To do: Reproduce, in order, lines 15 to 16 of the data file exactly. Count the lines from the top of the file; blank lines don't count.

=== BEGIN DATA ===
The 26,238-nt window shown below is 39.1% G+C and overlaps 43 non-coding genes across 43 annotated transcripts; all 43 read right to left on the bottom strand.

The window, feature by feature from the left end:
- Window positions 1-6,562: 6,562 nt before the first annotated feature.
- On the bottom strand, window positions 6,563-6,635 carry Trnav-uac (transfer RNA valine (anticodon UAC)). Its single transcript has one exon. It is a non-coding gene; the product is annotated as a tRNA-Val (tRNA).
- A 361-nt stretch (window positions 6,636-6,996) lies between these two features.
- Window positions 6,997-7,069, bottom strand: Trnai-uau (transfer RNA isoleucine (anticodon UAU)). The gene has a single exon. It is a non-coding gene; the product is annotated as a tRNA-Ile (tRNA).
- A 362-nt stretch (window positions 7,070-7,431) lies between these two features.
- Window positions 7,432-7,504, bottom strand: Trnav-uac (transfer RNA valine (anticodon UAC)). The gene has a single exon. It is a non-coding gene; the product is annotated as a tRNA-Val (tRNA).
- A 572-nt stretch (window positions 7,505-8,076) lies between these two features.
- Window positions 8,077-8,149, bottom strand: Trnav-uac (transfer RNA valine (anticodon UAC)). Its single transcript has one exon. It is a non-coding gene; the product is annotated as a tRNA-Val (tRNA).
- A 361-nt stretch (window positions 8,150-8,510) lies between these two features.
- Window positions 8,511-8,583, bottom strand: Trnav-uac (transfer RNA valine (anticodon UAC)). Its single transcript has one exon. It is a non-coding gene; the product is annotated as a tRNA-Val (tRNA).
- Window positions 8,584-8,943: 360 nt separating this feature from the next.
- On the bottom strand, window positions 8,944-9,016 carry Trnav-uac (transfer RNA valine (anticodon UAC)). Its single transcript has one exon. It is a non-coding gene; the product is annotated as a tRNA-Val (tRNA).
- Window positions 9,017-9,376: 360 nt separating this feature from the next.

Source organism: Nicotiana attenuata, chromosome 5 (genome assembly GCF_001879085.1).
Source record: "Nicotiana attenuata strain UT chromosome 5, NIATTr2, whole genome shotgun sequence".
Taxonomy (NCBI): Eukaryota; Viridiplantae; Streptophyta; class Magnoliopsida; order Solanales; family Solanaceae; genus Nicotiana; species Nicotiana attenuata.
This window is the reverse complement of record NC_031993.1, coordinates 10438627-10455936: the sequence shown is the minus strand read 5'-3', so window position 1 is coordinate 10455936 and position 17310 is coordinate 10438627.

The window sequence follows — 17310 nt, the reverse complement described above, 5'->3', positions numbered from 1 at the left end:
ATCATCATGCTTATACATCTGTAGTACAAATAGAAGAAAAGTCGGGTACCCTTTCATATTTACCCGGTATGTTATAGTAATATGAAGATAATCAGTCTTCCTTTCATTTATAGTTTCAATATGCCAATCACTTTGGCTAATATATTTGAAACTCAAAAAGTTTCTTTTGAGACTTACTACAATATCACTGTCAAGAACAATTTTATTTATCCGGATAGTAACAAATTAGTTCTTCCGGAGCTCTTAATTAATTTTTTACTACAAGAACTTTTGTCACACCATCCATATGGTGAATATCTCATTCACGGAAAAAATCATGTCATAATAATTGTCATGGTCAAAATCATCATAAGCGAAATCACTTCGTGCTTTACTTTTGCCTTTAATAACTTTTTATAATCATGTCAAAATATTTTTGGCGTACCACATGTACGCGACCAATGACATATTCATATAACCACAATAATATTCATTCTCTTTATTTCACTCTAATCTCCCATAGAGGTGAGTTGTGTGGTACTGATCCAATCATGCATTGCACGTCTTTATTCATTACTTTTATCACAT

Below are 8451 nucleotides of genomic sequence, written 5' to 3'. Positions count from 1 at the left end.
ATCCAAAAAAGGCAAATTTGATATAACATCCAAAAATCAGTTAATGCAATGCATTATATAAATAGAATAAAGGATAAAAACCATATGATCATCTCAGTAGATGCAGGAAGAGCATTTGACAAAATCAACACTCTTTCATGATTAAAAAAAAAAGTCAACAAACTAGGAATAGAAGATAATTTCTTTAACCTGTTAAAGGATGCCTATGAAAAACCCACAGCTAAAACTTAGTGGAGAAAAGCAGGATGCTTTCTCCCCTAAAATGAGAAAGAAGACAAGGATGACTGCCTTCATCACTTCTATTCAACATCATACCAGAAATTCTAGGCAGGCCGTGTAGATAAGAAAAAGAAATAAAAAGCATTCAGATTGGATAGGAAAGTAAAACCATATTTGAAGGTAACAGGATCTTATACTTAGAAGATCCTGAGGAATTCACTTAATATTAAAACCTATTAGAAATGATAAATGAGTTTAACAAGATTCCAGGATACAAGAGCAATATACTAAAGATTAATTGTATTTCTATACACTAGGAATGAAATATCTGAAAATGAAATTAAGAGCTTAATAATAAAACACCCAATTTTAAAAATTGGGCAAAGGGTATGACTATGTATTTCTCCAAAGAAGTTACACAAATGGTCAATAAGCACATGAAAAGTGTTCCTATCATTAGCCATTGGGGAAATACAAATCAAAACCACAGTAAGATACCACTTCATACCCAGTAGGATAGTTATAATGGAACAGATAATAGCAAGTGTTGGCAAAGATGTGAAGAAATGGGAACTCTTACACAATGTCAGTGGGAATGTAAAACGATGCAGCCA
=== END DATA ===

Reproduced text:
- Window positions 9,017-9,376: 360 nt separating this feature from the next.

Source organism: Nicotiana attenuata, chromosome 5 (genome assembly GCF_001879085.1).